“Carthaginian” is the name of an inhabitant of Carthage, Texas. The name “Carthaginian” has been cited in print since at least 1909.
“Carthaginian,” of course, originally refers to a person of Carthage, Tunisia.
Wikipedia: Carthage, Texas
Carthage is a city in Panola County, Texas, United States. The population was 6,664 at the 2000 census. It is the county seat of Panola County, and is situated in East Texas near the Louisiana state line.
Free Merriam-Webster Dictionary
Car·thage geographical name \ˈkär-thij\
Definition of CARTHAGE
ancient city & state N Africa on coast NE of modern Tunis
— Car·tha·gin·ian \ˌkär-thə-ˈji-nyən, -nē-ən\ adjective or noun
27 May 1909, Galveston (TX) Daily News, “Tobacco Picnic,” pg. 3, col. 2:
From San Augustine Col. Dobbin will go to Carthage, on the Texas & Gulf Railroad, which is a subsidiary line of the Santa Fe, to talk to the citizens, The Carthaginians have manifested a desire to get in the Texas prosperity band wagon and Col. Dobbin has been asked to give them a boost.
16 June 1914, Galveston (TX) Daily News, “State Press,” pg. 6, col. 4:
The business men of many towns in Texas are rallying to the help of the farmers—why shouldn’t Carthaginians do as much?
J. M. CARNES
(Editor of the East Texas Register, Carthage—ed.)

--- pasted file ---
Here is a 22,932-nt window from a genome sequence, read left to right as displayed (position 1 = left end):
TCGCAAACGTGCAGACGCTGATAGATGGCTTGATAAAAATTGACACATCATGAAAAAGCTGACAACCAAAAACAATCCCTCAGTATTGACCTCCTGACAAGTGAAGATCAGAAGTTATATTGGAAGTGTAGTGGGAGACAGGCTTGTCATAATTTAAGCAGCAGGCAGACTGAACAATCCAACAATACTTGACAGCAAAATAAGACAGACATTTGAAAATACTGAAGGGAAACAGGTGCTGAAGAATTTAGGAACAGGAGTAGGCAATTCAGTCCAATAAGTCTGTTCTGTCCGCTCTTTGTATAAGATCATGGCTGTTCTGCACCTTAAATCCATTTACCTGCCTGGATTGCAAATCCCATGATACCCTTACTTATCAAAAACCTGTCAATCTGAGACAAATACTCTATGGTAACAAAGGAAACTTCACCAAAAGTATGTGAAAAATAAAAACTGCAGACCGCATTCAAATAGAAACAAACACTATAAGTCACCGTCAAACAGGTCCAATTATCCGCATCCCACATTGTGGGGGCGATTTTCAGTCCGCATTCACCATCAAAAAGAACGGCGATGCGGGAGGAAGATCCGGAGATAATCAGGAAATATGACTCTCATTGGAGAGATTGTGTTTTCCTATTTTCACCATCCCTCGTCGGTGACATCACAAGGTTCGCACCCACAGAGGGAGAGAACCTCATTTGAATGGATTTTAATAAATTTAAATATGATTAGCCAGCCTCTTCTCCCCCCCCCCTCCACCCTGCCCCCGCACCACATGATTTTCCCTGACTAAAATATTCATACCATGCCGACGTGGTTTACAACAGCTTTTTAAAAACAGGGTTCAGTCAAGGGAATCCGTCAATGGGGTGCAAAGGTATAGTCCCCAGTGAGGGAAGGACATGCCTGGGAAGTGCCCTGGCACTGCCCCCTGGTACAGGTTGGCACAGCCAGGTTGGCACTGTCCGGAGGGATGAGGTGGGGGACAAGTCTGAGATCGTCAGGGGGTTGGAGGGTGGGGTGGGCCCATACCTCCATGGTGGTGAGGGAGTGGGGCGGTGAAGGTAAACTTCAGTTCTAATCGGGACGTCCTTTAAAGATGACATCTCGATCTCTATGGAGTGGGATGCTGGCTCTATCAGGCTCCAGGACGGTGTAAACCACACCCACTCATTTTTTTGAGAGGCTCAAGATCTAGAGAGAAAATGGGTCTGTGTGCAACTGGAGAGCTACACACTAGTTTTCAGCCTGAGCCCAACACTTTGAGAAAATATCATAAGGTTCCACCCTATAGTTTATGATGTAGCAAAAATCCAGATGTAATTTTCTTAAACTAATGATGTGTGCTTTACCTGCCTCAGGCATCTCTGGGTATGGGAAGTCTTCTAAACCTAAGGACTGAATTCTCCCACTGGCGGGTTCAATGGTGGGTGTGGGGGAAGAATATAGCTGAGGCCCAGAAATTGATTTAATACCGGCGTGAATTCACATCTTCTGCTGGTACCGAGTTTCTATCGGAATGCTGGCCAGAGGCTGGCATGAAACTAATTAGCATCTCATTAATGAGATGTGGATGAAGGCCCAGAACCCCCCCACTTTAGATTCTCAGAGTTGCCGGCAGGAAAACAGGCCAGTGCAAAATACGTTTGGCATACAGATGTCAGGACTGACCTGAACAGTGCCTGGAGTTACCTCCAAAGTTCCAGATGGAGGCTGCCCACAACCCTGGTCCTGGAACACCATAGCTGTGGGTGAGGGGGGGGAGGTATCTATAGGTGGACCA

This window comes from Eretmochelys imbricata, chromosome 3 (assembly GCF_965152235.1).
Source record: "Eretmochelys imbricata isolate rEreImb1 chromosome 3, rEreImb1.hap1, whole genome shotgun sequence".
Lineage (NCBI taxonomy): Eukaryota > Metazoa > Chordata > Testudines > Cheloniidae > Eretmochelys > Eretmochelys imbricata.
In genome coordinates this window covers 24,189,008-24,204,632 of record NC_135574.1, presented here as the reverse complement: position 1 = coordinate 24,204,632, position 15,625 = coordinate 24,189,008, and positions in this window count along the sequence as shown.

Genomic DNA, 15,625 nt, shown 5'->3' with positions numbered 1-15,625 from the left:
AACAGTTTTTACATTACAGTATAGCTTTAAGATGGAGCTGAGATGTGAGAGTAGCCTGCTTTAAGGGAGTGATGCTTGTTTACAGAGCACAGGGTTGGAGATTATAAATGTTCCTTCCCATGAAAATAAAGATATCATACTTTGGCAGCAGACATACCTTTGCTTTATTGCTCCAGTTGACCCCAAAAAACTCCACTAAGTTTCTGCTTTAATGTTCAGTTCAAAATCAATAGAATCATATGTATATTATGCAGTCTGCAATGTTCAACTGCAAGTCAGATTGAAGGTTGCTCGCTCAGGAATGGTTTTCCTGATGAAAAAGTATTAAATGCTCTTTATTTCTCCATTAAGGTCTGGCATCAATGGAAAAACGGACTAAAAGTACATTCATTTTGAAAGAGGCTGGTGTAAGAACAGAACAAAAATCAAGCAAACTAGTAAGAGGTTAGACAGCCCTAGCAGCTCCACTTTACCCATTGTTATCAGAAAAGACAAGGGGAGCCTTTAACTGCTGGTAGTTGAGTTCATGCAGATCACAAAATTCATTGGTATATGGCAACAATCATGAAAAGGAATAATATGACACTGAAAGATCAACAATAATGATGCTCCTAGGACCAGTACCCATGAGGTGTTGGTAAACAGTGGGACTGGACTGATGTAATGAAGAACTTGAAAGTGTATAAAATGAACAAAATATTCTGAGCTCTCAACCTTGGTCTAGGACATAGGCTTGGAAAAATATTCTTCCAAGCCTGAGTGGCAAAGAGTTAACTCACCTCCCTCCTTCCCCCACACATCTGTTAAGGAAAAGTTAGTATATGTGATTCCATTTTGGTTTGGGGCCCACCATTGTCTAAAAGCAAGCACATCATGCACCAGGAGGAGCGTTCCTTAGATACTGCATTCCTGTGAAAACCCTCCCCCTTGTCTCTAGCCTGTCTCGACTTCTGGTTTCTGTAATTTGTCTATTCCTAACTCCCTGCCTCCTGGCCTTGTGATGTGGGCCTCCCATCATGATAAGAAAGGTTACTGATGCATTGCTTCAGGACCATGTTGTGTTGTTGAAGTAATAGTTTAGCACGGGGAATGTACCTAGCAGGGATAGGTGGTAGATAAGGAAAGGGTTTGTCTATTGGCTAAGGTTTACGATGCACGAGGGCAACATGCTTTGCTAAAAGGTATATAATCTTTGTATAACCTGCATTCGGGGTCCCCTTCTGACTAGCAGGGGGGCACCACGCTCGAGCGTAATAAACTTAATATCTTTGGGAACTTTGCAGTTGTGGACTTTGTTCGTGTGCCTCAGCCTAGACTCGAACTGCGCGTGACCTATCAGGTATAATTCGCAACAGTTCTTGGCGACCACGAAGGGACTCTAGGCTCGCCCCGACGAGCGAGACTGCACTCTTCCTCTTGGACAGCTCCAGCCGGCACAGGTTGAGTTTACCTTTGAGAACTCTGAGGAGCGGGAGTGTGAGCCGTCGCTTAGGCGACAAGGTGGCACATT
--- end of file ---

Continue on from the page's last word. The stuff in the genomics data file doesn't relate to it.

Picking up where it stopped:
12 November 1953, Panola Watchman (Carthage, TX), sec. 2, pg. 1, col. 1:
Your mention of the Carthaginian in last week’s Watchman and of your desire to be placed on the mailing list prompts our letter.
(Written by students of Carthage Junior High—ed.)
30 May 1962, Richardson (TX) Echo, “Sports Echoes: Eagles-Carthage Even Up” by Mike Handy, pg. 9, col. 4:
Those Carthaginians descended on Richardson like Hannibal and his elephants in quest of Rome.
30 September 1965, Dallas (TX) Morning News, pg. B4:
By REBA HARRIS AND BONNIE BRIERY
Carthage High School Carthaginian
23 June 1968, Dallas (TX) Morning News, “Tolbert’s Texas: Horn to Blow on Potomac” by Frank X. Tolbert, sec. A, pg. 23, col. 1:
This is the 26 1/2-foot-long cypress trumpet made (and played) by Horace Allison Jr., M.D., a Carthaginian who now practices medicine for good reason (he married a beautiful New Englander) in Maine.